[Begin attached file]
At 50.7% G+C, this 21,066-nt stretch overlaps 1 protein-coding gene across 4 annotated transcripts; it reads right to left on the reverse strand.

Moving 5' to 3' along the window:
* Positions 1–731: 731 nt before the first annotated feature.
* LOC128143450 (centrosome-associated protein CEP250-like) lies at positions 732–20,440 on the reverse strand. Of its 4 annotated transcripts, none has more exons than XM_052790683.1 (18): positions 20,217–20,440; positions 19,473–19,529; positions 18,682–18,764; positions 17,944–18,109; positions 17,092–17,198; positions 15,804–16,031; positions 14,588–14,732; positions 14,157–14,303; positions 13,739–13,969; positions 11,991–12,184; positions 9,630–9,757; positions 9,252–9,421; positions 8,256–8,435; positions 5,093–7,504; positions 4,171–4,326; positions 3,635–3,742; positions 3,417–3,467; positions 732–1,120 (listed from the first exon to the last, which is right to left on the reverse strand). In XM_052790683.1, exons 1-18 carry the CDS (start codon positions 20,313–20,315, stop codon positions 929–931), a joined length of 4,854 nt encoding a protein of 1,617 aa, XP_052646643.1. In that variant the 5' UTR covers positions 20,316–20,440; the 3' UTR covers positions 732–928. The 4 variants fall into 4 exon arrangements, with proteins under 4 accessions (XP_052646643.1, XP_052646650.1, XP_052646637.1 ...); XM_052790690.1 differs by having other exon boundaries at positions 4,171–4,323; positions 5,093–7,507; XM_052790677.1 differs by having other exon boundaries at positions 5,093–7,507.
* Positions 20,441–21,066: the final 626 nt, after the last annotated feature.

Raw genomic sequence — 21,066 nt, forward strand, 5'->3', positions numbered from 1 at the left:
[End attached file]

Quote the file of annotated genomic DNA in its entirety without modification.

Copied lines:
At 50.7% G+C, this 21,066-nt stretch overlaps 1 protein-coding gene across 4 annotated transcripts; it reads right to left on the reverse strand.

Moving 5' to 3' along the window:
* Positions 1–731: 731 nt before the first annotated feature.
* LOC128143450 (centrosome-associated protein CEP250-like) lies at positions 732–20,440 on the reverse strand. Of its 4 annotated transcripts, none has more exons than XM_052790683.1 (18): positions 20,217–20,440; positions 19,473–19,529; positions 18,682–18,764; positions 17,944–18,109; positions 17,092–17,198; positions 15,804–16,031; positions 14,588–14,732; positions 14,157–14,303; positions 13,739–13,969; positions 11,991–12,184; positions 9,630–9,757; positions 9,252–9,421; positions 8,256–8,435; positions 5,093–7,504; positions 4,171–4,326; positions 3,635–3,742; positions 3,417–3,467; positions 732–1,120 (listed from the first exon to the last, which is right to left on the reverse strand). In XM_052790683.1, exons 1-18 carry the CDS (start codon positions 20,313–20,315, stop codon positions 929–931), a joined length of 4,854 nt encoding a protein of 1,617 aa, XP_052646643.1. In that variant the 5' UTR covers positions 20,316–20,440; the 3' UTR covers positions 732–928. The 4 variants fall into 4 exon arrangements, with proteins under 4 accessions (XP_052646643.1, XP_052646650.1, XP_052646637.1 ...); XM_052790690.1 differs by having other exon boundaries at positions 4,171–4,323; positions 5,093–7,507; XM_052790677.1 differs by having other exon boundaries at positions 5,093–7,507.
* Positions 20,441–21,066: the final 626 nt, after the last annotated feature.

Raw genomic sequence — 21,066 nt, forward strand, 5'->3', positions numbered from 1 at the left: